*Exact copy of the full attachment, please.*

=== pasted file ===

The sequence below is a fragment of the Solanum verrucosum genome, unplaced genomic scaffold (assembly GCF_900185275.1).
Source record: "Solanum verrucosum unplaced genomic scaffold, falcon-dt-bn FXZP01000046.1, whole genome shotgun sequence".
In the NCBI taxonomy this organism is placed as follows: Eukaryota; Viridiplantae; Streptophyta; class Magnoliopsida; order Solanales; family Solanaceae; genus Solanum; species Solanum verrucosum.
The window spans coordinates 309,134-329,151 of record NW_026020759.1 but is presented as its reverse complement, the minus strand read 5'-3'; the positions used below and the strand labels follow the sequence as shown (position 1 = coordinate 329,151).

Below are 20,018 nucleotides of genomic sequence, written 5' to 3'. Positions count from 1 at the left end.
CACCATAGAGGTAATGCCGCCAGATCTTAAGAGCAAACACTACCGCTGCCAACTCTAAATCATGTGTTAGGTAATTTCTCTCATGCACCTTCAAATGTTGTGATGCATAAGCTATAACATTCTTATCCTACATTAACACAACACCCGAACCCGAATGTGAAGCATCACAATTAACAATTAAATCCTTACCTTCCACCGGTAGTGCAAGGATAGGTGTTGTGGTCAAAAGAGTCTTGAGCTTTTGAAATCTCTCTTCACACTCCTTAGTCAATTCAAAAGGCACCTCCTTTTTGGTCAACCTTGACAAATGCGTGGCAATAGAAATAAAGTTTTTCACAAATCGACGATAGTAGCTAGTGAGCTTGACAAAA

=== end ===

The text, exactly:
The sequence below is a fragment of the Solanum verrucosum genome, unplaced genomic scaffold (assembly GCF_900185275.1).
Source record: "Solanum verrucosum unplaced genomic scaffold, falcon-dt-bn FXZP01000046.1, whole genome shotgun sequence".
In the NCBI taxonomy this organism is placed as follows: Eukaryota; Viridiplantae; Streptophyta; class Magnoliopsida; order Solanales; family Solanaceae; genus Solanum; species Solanum verrucosum.
The window spans coordinates 309,134-329,151 of record NW_026020759.1 but is presented as its reverse complement, the minus strand read 5'-3'; the positions used below and the strand labels follow the sequence as shown (position 1 = coordinate 329,151).

Below are 20,018 nucleotides of genomic sequence, written 5' to 3'. Positions count from 1 at the left end.
CACCATAGAGGTAATGCCGCCAGATCTTAAGAGCAAACACTACCGCTGCCAACTCTAAATCATGTGTTAGGTAATTTCTCTCATGCACCTTCAAATGTTGTGATGCATAAGCTATAACATTCTTATCCTACATTAACACAACACCCGAACCCGAATGTGAAGCATCACAATTAACAATTAAATCCTTACCTTCCACCGGTAGTGCAAGGATAGGTGTTGTGGTCAAAAGAGTCTTGAGCTTTTGAAATCTCTCTTCACACTCCTTAGTCAATTCAAAAGGCACCTCCTTTTTGGTCAACCTTGACAAATGCGTGGCAATAGAAATAAAGTTTTTCACAAATCGACGATAGTAGCTAGTGAGCTTGACAAAA